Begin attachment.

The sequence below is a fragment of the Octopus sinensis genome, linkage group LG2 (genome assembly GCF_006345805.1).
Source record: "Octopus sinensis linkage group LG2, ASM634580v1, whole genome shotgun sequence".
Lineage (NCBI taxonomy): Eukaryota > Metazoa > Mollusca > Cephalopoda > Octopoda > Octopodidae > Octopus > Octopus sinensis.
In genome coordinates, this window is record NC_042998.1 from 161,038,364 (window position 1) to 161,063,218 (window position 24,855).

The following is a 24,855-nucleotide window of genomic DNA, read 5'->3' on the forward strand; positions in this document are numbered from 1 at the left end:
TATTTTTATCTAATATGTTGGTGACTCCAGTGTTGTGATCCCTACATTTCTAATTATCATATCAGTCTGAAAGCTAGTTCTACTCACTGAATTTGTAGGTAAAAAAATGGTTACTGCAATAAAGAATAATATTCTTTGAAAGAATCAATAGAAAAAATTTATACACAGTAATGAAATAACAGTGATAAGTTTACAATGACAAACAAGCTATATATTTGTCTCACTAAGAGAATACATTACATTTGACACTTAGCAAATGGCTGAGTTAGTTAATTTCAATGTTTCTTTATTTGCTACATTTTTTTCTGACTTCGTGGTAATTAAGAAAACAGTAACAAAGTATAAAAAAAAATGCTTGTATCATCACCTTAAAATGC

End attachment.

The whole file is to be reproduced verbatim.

The sequence below is a fragment of the Octopus sinensis genome, linkage group LG2 (genome assembly GCF_006345805.1).
Source record: "Octopus sinensis linkage group LG2, ASM634580v1, whole genome shotgun sequence".
Lineage (NCBI taxonomy): Eukaryota > Metazoa > Mollusca > Cephalopoda > Octopoda > Octopodidae > Octopus > Octopus sinensis.
In genome coordinates, this window is record NC_042998.1 from 161,038,364 (window position 1) to 161,063,218 (window position 24,855).

The following is a 24,855-nucleotide window of genomic DNA, read 5'->3' on the forward strand; positions in this document are numbered from 1 at the left end:
TATTTTTATCTAATATGTTGGTGACTCCAGTGTTGTGATCCCTACATTTCTAATTATCATATCAGTCTGAAAGCTAGTTCTACTCACTGAATTTGTAGGTAAAAAAATGGTTACTGCAATAAAGAATAATATTCTTTGAAAGAATCAATAGAAAAAATTTATACACAGTAATGAAATAACAGTGATAAGTTTACAATGACAAACAAGCTATATATTTGTCTCACTAAGAGAATACATTACATTTGACACTTAGCAAATGGCTGAGTTAGTTAATTTCAATGTTTCTTTATTTGCTACATTTTTTTCTGACTTCGTGGTAATTAAGAAAACAGTAACAAAGTATAAAAAAAAATGCTTGTATCATCACCTTAAAATGC